Taran Matharu is one of the Wattpad-turned-published authors. His book, Summoner, amassed millions of reads on Wattpad before being published. I never got to read the Wattpad version, but at the start of 2018, I did pick up a copy at the library and read it through.
Contains spoilers, duh.
Fletcher was a typical YA high fantasy hero, unhappy with his life, had great expectations, is nothing more than a blacksmith’s apprentice, and discovers he had great powers. He easily gained my sympathy when I saw how the status quo of Pelt was and how complete arseholes his peers were. Although Fletcher’s personality was rather uninteresting (he seems to lack fire or sass), I certainly rooted for him out of pity and because he was cast in the overused role as the underdog.
The language makes it clear it’s aimed more at MG than YA: simplistic and flows well, making it an easy read.
The characters are a bit hard to grasp. Too many and not well fleshed-out, to the point where a lot of them blur together and, even when they share scenes, I can’t distinctly tell them apart.
When Fletcher visited the dwarfen quarters, the quick flurry of high emotions and new side characters made it hard to follow who was speaking and feeling what. Othello’s sister and mother were talking and his twin literally breezed in, shouted abuse at Fletcher, and breezed back out. Later his dad storms over and accuses Fletcher of ulterior motives of trying to steal dwarfen big secrets of guns and immediately does an emotional 180 when Fletcher apologises. The sudden change in treatment threw me out of the story. The speech sometimes don’t sound like they come from the character speaking it. It’s occasionally too formal even in everyday language, let alone young mages-in-training, and flips back to conversational again.
Seraph, Rory, Atlas and Genevieve, Fletcher’s friends at school, were forgettable and interchangeable, and seemed to contribute nothing to the plot and could easily merge with Sylva or Othello. They were so forgettable that when some of them sided with the nobles against Fletcher, Sylva and Othello and betrayed their secrets, I didn’t feel anything. They were strangers to me, even if Fletcher was hurt.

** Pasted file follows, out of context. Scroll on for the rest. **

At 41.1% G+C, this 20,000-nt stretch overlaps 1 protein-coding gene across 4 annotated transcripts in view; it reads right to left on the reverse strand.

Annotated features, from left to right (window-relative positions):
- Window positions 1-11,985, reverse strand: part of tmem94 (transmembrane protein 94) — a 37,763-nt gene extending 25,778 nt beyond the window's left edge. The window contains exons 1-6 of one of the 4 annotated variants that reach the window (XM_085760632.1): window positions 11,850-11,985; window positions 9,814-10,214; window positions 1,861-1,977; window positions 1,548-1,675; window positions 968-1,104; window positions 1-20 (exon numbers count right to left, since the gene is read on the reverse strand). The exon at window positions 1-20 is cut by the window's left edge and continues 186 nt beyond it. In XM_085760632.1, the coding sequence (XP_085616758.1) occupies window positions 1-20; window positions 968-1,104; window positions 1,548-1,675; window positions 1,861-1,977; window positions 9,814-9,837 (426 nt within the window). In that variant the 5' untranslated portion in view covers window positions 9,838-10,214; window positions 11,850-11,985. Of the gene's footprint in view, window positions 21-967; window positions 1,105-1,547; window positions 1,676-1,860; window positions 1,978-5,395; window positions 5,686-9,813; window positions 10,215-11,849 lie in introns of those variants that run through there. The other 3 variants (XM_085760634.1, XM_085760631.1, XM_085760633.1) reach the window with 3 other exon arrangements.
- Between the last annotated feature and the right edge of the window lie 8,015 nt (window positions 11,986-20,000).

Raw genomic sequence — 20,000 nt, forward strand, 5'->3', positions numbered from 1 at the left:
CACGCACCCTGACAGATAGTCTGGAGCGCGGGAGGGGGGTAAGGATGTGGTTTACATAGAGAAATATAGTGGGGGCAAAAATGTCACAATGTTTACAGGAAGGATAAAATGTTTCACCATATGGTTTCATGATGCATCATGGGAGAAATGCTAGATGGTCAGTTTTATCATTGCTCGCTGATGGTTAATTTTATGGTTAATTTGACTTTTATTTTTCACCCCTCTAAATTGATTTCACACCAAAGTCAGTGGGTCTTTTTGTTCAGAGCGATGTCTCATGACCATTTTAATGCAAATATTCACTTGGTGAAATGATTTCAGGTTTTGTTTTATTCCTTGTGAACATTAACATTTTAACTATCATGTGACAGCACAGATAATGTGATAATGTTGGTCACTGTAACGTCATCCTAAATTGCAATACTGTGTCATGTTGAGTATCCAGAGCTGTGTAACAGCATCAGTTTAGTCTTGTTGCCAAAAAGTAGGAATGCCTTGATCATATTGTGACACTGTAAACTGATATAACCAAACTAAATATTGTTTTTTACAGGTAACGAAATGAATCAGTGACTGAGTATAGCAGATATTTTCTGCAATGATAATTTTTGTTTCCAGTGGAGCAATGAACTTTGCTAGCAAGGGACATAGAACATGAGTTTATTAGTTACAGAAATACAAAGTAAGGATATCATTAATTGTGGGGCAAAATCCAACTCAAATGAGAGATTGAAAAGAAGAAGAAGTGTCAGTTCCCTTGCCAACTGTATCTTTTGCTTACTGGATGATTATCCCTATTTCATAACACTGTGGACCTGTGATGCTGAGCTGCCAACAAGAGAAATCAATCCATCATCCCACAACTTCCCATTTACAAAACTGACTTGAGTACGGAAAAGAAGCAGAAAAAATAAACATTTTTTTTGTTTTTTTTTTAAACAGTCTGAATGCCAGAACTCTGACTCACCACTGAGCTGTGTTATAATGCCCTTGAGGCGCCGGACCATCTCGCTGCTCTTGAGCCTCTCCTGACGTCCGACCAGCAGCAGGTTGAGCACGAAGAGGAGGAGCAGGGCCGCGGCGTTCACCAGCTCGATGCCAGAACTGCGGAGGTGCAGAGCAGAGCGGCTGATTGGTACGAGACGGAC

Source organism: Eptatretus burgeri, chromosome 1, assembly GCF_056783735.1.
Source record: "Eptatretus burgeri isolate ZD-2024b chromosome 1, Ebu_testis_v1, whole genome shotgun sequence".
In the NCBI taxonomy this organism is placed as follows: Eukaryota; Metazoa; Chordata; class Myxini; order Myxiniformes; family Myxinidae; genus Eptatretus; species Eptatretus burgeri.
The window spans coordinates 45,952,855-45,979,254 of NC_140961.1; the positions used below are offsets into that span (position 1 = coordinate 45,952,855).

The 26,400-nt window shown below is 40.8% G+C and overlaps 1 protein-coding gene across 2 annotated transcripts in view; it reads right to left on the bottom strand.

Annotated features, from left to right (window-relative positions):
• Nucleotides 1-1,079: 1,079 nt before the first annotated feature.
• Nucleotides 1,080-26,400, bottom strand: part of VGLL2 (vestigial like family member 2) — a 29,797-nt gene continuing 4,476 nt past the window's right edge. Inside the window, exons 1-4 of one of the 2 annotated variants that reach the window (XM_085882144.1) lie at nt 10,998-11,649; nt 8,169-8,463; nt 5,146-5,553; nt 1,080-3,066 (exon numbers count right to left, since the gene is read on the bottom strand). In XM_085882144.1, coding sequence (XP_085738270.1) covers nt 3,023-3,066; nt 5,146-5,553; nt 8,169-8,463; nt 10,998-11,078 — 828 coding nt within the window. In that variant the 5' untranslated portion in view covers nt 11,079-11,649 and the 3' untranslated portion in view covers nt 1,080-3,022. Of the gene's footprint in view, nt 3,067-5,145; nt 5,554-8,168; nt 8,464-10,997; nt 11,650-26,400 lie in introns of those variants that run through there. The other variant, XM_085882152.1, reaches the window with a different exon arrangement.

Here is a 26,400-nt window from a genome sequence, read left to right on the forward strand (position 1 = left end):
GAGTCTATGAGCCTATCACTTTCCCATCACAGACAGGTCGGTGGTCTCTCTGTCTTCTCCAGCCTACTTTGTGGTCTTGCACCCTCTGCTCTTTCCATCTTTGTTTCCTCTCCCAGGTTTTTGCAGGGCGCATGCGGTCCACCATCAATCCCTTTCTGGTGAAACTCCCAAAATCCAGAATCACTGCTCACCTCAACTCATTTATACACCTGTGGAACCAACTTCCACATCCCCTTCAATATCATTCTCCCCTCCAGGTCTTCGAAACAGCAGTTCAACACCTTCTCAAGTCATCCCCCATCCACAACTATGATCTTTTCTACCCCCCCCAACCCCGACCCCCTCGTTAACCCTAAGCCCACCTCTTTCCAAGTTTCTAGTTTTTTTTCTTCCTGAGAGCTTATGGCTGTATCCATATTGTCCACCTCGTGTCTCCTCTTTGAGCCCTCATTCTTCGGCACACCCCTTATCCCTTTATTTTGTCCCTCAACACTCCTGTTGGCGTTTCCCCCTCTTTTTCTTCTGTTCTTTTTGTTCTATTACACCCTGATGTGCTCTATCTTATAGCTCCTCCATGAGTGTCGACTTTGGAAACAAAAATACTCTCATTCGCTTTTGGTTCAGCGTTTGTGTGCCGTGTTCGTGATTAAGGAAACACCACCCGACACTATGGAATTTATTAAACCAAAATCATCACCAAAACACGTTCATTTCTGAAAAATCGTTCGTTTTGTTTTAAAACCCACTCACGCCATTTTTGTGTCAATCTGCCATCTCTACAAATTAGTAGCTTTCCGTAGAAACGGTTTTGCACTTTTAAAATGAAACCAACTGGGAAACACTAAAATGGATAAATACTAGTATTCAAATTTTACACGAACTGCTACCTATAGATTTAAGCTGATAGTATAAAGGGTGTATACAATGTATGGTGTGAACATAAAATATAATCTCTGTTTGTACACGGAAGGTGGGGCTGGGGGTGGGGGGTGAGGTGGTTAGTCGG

The antagonists are written quite one-dimensionally, although also infuriatingly. Rich people intent on maintaining the status quo, bullying and looking down on commoners, skewing things in their favour despite privilege. We are never shown another side to them beyond as antagonists, evil for the sake of evil, which I find quite disappointing but not unexpected for a children’s book, to portray villains as black and white evil. It just meant the villains seemed to only serve to impede Fletcher’s journey and act as a hurdle, rather than have an aim of their own and seeing their comeuppance gives me petty satisfaction that is quickly forgotten.
The Lore and the World
The explanation of the lineage behind inheriting summoning powers is… odd. It’s a guaranteed adept if the child is firstborn to at least one parent so it means a man can father endless adepts with multiple women as long as each child is the woman’s firstborn and vice versa. How would the man’s sperm magically know this woman had born him a child before or not? What if it’s twins? How does the ‘magic-ness’ seep out of twin 2 when twin 1 comes first, given during development it’s not guaranteed which twin will come out first, come delivery time? Or does the magic actually manifest the moment the baby pops out of Mum? And what does that mean for previous miscarriages or stillbirths?
I didn’t find the world immersive. Whilst I enjoyed the lore — summoning and infusing, scrying, capturing and so on — I didn’t see much of the world, especially not through Fletcher’s eyes. Caves are “dark”, buildings are “tall”… I appreciate it’s children’s fiction, but even children have imaginations. Sometimes the book reads like nonfiction, given how bland the description is.
The plot is predictable. There are no twists and it progresses onwards. Mystery nightwalker goes to a secret meeting where they will be discovered. The foiled attempt at assassinating the dwarves triggered no consequences and is never mentioned again. I was hoping Fletcher would win on a technicality (e.g. if Tarquil cheated or his own arrogance causes his downfall) considering the skewed favouritism against Fletcher, but he won in a predictably boring straightforward manner.
Overall it was an easy read and I did enjoy reading the book. At no point was I tempted to DNF, but at the same time I didn’t feel any great satisfaction or thrill from reading it. It’s a very stereotypical The Chosen One, Underdog Becomes Powerful, Overcomes Evil, Saves the World tropey children’s book like Harry Potter. There’s really nothing that sets it apart from what’s already published.
Verdict: 3 stars. I’ll check out the sequel, but this book was nothing special.